‘My throat was burning:’ Kiptum on maiden London win
By Wanja Waweru
Kelvin Kiptum, the newly crowned winner of the London Marathon, admitted that he missed a water station at the 30th kilometer mark and that he used a blistering speed to get to the next station when his throat was burning, which helped him win the race amid the streets of the British capital.
“I had not planned to break off (from the rest of the competitors) at the 30 kilometre mark. I missed my water bottle at the water station, and I decided to run faster to the next station because my throat was burning,” the 23-year-old Kiptum, who was making his debut in the World Marathon Majors said.
Kiptum went to London as the third fastest man in the history of the marathon, and left as the second fastest only behind Eliud Kipchoge, prompting comparisons with the world marathon record holder.
His surge to the next water station to quench his thirst yesterday after missing the 30km station with 12 kilometres to go propelled the 23-year-old to a course record in London Marathon, something that was least expected in the poor weather forecast.
He blew away the field to win in the British capital in two hours, one minute and 25 seconds yesterday, the second fastest time ever in the history of the marathon.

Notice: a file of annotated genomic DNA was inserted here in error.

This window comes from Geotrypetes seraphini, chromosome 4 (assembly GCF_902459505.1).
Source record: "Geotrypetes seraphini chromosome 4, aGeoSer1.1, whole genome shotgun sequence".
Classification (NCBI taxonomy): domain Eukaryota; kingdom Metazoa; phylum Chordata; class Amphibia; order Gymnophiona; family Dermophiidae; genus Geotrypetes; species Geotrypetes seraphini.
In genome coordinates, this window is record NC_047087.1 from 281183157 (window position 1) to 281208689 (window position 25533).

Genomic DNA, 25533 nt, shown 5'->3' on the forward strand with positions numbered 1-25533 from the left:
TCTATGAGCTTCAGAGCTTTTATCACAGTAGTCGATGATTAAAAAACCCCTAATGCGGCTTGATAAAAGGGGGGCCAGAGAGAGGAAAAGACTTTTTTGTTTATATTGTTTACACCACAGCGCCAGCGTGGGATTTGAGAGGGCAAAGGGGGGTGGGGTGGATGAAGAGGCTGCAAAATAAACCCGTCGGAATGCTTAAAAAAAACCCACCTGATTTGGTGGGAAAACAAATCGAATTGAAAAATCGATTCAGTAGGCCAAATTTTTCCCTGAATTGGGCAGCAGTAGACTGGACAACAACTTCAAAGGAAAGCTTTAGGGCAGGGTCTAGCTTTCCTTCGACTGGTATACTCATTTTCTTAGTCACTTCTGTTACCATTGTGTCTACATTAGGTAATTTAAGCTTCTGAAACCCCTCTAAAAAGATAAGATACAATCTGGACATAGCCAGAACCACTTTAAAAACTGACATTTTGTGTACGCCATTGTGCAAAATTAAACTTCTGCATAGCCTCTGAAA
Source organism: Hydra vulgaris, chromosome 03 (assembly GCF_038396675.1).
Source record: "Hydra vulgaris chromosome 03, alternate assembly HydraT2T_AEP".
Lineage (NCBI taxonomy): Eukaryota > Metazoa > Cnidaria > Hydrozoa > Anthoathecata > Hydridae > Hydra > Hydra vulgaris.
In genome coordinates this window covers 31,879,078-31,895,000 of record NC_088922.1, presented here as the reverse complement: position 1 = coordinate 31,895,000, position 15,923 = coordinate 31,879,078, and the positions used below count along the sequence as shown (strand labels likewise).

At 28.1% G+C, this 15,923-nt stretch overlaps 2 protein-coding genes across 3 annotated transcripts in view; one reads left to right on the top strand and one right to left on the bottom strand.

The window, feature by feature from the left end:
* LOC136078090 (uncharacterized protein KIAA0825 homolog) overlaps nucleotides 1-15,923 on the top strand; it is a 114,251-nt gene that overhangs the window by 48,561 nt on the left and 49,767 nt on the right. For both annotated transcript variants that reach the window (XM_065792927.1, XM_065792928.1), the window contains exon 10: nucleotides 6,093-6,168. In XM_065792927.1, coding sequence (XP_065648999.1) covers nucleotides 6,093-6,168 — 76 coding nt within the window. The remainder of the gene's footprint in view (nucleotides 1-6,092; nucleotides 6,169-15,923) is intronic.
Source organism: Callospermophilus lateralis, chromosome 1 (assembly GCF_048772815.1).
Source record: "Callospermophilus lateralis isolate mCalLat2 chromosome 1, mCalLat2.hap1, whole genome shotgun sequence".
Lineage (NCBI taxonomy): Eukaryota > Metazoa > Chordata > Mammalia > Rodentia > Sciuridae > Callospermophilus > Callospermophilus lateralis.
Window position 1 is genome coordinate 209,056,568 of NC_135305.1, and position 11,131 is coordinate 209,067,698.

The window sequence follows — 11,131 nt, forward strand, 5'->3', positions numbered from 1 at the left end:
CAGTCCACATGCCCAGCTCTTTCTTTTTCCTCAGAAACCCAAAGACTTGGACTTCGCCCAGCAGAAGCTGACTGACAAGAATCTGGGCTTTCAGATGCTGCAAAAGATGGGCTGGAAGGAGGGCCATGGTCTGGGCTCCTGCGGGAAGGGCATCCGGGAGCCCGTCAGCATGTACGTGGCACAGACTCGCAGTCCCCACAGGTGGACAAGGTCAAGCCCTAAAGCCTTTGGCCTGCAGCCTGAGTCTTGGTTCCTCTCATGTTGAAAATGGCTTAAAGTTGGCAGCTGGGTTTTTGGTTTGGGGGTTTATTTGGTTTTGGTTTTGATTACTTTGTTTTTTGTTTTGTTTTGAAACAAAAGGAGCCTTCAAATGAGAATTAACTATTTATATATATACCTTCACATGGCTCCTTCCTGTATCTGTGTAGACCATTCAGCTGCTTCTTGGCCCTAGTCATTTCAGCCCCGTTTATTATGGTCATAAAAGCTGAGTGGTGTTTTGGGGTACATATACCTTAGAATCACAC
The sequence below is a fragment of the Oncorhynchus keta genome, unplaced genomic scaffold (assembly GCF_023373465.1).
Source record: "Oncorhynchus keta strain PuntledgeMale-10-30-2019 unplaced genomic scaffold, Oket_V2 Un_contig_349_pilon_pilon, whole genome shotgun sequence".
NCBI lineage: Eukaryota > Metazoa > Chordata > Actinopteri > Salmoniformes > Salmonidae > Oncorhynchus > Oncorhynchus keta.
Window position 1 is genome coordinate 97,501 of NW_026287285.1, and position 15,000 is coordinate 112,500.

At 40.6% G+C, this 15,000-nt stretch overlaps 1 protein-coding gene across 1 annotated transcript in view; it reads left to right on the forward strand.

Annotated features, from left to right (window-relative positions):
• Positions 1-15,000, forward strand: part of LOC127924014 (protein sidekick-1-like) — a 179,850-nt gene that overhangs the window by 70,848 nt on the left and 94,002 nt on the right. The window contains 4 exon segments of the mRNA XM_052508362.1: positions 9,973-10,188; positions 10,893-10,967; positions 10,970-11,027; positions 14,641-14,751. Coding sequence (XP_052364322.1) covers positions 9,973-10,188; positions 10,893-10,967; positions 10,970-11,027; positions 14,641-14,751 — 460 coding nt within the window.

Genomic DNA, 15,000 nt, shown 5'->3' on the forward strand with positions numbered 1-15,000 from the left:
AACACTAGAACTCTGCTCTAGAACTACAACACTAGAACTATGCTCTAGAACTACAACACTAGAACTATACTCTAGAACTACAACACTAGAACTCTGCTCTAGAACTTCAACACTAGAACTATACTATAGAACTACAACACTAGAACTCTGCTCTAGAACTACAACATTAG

Kipchoge’s course record of 2:02:37 was broken by Kiptum, and he also came near to breaking Kipchoge’s global marathon record, missing by only 18 seconds.
And what a moment for Kiptum to triumph, considering that many believe Kipchoge’s reign may be coming to an end after finishing sixth in the Boston Marathon on Monday as renowned Ethiopian racer Kenenisa Bekele stumbled through the streets of London.
Geoffrey Kamworor, a three-time world half marathon champion who runs with Golazo Management, finished in second place but ran a personal best 2:04:23, breaking his previous performance by one minute.
World marathon champion Tamirat Tola of Ethiopia came third in 2:04:59.
Kiptum and Kamworor now hope that their performances speak for themselves ahead of Team Kenya naming for the World Athletics Championships scheduled for August 19 to 27, this year in Budapest, Hungary.
Kiptum, who went into London as third fastest man in marathon history after Kipchoge (2:01:09) and Kenenisa Bekele (2:01:41), ran the second half of the race in 59:45, the fastest ever in London.
“I didn’t realise that I had gone under two hours and two minutes after crossing the linor that I had ran the fastest second half ever. It’s quite an incredible performance,” Kiptum said.
“We ran the first half of the race under rains and strong head winds but the following half looked better.” said Kiptum.
“We had been forewarned about the showers and my target was to run perhaps sub-04 or sub-03, not another sub-2:02,” said Kiptum, adding that the world record was not in his mind but the strong field he was up against also played a part in his victory.
“This is the first time in almost a year that I have trained without an injury, my dream was to finish the race in personal best, and I did that. The future looks bright,” said Kamworor, who finished fifth during the world championships in Oregon, USA last year.